Global Beef Industry 'A Two-Part Story', Says Rabobank

By Steve Wynne-Jones
Share this article
Global Beef Industry 'A Two-Part Story', Says Rabobank

The global beef industry continues to be a 'two-part story', Rabobank has said, with ongoing strong consumer demand in the US matched by reduced cattle and beef supplies, as well as high inventory levels and weak demand in Asia.

Rabobank made its assessment in its latest Global Beef Quarterly report, which covers the fourth quarter of this year.

Southern Hemisphere meat markets continue to see an increase in production volumes, it added, with increases in Brazil and Asia, however this has not been enough to offset the declines in Europe and the US.

Beef production in the markets that Rabobank monitors is expected to decline 1% year-on-year in full year 2023, with the group adding that it expects 2024 to play out 'in a similar fashion'.

Cattle Prices

Rabobank has noted a sustained high level of North American cattle prices, contrasting with softer prices in Southern Hemisphere countries.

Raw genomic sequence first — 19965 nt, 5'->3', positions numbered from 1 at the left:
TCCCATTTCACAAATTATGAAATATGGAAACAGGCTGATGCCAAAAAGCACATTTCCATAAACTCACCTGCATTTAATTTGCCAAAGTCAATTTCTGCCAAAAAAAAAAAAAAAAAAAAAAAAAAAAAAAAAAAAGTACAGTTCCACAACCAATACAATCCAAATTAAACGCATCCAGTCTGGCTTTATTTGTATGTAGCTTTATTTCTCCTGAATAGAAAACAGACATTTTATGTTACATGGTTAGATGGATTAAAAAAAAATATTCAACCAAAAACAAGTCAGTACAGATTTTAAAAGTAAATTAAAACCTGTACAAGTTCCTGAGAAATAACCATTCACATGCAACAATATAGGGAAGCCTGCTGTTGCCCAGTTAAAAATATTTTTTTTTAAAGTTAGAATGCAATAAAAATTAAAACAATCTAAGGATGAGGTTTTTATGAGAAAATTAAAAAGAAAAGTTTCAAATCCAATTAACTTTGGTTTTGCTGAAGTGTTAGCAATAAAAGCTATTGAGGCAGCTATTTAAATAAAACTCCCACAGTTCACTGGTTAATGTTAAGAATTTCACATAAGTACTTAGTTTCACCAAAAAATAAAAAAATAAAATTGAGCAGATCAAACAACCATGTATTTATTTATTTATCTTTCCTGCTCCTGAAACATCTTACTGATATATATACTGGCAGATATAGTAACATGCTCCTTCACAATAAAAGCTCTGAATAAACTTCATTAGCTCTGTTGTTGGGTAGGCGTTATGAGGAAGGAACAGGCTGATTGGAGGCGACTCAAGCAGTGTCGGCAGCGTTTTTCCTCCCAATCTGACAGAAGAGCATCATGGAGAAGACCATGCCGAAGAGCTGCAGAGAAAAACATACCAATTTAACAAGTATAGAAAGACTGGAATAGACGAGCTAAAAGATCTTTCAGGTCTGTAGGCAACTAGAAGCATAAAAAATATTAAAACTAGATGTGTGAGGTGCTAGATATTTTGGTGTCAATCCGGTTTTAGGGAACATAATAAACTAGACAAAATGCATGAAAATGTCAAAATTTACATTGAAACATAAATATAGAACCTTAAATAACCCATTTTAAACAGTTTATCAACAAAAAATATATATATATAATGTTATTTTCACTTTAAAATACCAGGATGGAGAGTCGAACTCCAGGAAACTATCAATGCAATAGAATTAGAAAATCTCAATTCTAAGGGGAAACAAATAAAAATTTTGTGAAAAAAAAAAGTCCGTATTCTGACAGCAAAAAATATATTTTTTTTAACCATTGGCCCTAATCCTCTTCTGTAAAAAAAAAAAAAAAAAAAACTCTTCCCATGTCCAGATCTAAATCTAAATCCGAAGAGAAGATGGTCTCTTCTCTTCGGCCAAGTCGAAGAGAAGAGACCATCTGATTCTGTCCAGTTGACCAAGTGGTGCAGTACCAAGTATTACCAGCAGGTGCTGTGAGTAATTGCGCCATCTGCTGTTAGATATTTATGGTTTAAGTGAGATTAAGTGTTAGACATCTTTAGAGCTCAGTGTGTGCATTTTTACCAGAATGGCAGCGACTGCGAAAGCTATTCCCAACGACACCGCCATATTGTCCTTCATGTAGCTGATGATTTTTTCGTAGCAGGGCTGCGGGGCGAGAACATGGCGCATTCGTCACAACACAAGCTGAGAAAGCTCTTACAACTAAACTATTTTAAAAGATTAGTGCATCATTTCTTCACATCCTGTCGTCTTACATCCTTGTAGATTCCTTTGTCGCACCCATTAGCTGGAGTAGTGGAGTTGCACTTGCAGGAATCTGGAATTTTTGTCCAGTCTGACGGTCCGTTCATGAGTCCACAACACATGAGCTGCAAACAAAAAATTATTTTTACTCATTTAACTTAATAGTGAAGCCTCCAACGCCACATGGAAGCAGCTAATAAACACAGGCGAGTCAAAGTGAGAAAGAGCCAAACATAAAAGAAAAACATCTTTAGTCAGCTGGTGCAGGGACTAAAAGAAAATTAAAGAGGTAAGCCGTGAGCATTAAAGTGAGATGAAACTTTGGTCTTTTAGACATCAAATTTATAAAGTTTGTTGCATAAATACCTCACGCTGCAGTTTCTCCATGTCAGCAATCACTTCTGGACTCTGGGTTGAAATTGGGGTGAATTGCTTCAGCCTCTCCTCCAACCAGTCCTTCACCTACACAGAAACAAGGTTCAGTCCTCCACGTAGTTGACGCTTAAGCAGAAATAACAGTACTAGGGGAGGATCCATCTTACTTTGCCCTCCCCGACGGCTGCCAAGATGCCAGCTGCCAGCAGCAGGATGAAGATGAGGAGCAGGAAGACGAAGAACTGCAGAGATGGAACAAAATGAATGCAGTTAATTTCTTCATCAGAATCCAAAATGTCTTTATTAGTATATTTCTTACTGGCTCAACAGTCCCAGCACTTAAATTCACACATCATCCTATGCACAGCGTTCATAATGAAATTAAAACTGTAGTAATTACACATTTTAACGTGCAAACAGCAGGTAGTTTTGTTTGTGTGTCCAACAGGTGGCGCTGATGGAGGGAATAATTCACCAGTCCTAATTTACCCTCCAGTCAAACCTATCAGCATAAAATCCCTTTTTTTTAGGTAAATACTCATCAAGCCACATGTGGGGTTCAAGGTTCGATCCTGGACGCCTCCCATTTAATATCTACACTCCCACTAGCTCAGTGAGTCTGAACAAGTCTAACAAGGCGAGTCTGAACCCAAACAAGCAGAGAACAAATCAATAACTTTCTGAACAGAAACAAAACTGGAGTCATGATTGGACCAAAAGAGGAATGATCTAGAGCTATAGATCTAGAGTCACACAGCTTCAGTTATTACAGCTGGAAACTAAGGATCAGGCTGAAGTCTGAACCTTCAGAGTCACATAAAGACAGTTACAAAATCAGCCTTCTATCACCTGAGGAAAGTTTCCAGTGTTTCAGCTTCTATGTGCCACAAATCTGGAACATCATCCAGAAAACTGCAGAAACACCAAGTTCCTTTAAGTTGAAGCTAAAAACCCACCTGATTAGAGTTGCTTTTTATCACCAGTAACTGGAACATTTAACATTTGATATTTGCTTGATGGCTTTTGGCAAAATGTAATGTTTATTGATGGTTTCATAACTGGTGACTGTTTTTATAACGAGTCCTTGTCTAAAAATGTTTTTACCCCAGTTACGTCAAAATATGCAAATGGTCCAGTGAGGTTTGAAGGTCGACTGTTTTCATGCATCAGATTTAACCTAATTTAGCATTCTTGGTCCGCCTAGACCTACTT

Australian cattle prices have significantly declined, showing a 28% drop since June. Meanwhile, New Zealand and Brazil also experienced decreases, albeit to a lesser extent. In the United States, cattle prices remained stable, while Canadian prices witnessed a 3% increase from June to October.

Middle East Conflict

According to Rabobank, the ongoing conflict in the Middle East is not expected to significantly affect beef trade. The combined import volumes of Israel and the Palestinian territories represent only about 1% of global beef imports.

Even if the conflict were to extend across the broader Middle East and North Africa region, the bank suggests that the impact on global beef trade would remain relatively minimal.

JBS Investment

Earlier this month, JBS, the Brazilian meatpacking giant, revealed plans to reopen its beef unit in Diamantino, Mato Grosso state. The company also announced a significant investment, with an initial injection of 300 million reais (€56.4 million), part of a total investment of 800 million reais (€150.4 million), aimed at transforming the facility into the largest beef plant in Latin America.

Upon the completion of restoration and expansion works scheduled for January 2024, JBS expects to create 1,600 new jobs in the region.

Get the week's top grocery retail news

The most important stories from European grocery retail direct to your inbox every Thursday

Processing your request...

Thanks! please check your email to confirm your subscription.

By signing up you are agreeing to our terms & conditions and privacy policy. You can unsubscribe at any time.